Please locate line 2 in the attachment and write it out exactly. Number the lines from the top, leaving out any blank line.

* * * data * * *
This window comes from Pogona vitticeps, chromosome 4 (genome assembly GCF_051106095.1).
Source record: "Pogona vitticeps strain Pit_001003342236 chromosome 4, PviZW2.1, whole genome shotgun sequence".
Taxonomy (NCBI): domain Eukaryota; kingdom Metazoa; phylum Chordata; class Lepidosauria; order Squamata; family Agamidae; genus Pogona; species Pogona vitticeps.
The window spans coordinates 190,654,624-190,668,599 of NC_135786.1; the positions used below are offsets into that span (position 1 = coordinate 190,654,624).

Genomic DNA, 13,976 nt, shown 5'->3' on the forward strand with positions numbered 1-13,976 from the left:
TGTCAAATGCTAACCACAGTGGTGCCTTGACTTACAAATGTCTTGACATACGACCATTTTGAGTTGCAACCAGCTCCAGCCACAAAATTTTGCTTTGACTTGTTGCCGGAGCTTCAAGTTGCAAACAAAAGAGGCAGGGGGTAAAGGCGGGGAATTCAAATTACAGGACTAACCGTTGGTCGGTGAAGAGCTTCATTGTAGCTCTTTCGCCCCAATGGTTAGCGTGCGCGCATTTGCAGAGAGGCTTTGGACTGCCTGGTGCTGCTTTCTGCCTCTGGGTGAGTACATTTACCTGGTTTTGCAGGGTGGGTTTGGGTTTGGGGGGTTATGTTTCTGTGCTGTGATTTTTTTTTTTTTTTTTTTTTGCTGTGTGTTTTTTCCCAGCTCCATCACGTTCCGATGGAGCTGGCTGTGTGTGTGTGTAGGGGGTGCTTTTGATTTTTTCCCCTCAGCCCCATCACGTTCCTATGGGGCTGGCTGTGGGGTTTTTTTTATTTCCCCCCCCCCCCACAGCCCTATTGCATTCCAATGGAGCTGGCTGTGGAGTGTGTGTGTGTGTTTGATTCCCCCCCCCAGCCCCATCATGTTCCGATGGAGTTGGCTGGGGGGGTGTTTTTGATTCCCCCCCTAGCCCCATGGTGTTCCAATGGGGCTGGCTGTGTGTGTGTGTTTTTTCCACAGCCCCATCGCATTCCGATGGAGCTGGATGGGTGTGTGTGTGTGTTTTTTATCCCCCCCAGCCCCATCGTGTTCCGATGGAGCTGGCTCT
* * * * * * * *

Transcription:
Source record: "Pogona vitticeps strain Pit_001003342236 chromosome 4, PviZW2.1, whole genome shotgun sequence".